The Spy Valley rose shows once again that the New Zealand winery is dedicated to quality and value
The Wine Curmudgeon has long praised New Zealand’s Spy Valley, a producer that combines quality with value. Its wines don’t pant and sniff for scores, and almost all of them are interesting and varietally correct. So imagine my excitement when I found the Spy Valley rose on a Dallas store shelf.
I was not disappointed. The Spy Valley rose ($13, purchased, 13%) was everything I hoped it would be. This is a top-notch rose at a more than fair price. Dare I say it’s my new favorite pink?
In this, it has the body and style that’s missing from many more expensive roses – a complexity and roundness that is a hallmark of Spy Valley wines. But it’s also fresh and crisp, with wonderful point noir berry aroma and flavor (plus a little tropical something or other lurking in the background). This wine shows how rose should be made – not as a way to use up leftover grapes to stuff in a fancy bottle, but to make delicious rose.
Highly recommended, and a candidate for the 2018 Cheap Wine of the Year. Drink this chilled with any sort of Labor Day activity, be it sitting on the porch, burgers at a barbecue, or visiting with friends.
New Zealand’s Fire Road sauvignon blanc is more than a one-note, grapefruit flavored white wine
The problem with most inexpensive sauvignon blanc is that only has one flavor – overwhelming citrus. This is particularly true of New Zealand sauvignon blanc, which pioneered the style. Pick up a bottle in the grocery store, be it Monkey Bay, Oyster Bay, Starborough, or whatever, and there is usually only one flavor – grapefruit. And that’s where Fire Road sauvignon blanc comes in.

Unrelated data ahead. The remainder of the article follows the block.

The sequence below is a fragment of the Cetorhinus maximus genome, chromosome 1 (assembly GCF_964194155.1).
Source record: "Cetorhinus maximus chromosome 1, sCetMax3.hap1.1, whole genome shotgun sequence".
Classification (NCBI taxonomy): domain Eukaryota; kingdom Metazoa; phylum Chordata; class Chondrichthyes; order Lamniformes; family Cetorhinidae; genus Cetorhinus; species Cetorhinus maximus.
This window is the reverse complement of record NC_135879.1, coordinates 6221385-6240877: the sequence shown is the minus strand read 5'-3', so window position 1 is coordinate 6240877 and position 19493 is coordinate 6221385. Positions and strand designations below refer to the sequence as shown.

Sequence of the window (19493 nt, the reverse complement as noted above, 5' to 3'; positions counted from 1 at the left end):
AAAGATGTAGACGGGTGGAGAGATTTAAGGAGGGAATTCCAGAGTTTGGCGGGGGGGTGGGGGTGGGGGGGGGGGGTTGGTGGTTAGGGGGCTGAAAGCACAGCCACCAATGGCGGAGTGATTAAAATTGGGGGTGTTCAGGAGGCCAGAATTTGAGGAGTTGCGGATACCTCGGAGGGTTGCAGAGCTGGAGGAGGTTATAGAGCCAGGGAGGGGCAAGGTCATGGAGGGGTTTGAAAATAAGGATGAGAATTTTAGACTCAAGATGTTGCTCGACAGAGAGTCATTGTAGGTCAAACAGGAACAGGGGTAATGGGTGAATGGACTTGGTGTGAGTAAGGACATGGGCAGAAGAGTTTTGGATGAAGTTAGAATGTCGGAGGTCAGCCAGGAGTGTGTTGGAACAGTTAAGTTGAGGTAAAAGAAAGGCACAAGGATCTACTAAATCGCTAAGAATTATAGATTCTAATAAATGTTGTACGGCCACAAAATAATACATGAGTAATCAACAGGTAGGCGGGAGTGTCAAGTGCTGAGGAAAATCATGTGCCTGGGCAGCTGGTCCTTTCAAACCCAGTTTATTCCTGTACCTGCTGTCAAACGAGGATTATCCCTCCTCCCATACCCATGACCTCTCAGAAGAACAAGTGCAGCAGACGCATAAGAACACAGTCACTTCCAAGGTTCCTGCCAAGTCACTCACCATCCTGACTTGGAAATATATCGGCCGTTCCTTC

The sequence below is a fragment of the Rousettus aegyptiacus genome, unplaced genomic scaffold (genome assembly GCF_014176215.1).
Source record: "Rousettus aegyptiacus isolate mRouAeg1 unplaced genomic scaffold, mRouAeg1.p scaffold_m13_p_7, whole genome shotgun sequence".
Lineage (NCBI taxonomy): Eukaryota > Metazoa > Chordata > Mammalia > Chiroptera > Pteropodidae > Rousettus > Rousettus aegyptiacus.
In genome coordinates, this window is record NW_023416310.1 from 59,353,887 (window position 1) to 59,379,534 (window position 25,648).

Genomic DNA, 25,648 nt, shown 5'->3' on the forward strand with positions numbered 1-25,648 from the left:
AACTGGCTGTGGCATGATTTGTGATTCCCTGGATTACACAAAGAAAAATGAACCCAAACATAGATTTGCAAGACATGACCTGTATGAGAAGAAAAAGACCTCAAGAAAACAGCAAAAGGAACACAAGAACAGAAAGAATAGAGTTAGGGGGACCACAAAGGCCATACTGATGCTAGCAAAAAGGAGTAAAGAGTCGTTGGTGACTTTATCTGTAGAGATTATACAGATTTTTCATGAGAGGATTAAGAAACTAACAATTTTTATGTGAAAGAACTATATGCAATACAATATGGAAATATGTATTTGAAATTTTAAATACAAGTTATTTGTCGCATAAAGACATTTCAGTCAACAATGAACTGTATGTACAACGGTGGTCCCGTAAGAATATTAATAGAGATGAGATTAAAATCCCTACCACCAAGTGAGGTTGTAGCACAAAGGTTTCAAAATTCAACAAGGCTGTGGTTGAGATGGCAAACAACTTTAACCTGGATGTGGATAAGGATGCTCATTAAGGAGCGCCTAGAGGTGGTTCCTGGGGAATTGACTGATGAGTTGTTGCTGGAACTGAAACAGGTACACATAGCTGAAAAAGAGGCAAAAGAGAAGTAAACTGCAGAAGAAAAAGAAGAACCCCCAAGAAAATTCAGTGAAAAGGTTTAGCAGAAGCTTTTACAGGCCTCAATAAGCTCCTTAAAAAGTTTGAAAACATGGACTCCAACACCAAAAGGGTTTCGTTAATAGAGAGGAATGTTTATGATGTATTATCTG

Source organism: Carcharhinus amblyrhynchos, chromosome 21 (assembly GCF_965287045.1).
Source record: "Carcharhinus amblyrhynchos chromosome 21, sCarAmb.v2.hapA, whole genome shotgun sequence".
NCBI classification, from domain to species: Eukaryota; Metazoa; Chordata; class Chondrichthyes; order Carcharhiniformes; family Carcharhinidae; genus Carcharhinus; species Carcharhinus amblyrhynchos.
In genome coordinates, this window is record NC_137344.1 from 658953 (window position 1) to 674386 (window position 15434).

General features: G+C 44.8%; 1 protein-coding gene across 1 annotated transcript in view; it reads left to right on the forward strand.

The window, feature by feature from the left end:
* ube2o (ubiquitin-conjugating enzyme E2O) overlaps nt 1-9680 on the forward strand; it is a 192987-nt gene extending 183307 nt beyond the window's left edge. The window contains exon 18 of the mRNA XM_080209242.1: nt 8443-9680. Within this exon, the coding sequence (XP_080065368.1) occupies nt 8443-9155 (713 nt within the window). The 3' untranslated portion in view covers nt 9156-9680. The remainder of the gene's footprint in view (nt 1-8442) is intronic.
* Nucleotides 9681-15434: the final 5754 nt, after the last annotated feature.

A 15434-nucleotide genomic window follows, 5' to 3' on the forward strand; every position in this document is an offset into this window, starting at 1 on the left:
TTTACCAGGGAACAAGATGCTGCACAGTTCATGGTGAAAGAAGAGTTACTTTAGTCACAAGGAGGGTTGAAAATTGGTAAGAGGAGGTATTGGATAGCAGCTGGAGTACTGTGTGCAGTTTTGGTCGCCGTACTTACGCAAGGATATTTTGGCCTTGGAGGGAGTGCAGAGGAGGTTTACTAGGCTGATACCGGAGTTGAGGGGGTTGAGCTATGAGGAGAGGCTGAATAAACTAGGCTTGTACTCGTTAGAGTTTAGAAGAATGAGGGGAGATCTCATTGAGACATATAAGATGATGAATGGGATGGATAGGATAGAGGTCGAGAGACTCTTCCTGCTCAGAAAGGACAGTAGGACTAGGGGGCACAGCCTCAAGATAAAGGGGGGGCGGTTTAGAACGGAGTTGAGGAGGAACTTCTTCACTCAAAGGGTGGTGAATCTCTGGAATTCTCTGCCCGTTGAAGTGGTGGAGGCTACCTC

The Fire Road sauvignon blanc ($12, sample, 13%) is more than a typical citrusy New Zealand sauvignon blanc. The citrus is noticeable, but it’s not just grapefruit — maybe a little lime, too. Plus there’s a bit of sweet tropical fruit in the middle to balance the citrus, and even a note of herbs to add more oomph than one expects at this price.
In this, it demonstrates that sauvignon blanc can be complex and interesting, and especially for around $10. This is something that many in the Winestream Media don’t want to believe; in their view, sauvignon blanc has always taken a back seat to chardonnay. Nuts to that.
Reviews of wines that don’t need their own post, but are worth noting for one reason or another. Look for it on the fourth Friday of each month.
• Marchesi di Grésy Sauvignon Blanc 2015 ($18, purchased, 14.5%): Impeccably made white wine with top quality fruit and citrus and white pepper flavors. But this doesn’t answer the question why anyone would want to buy a heavy Italian sauvignon blanc made to taste like California chardonnay. Imported by Marchesi de Gresy USA.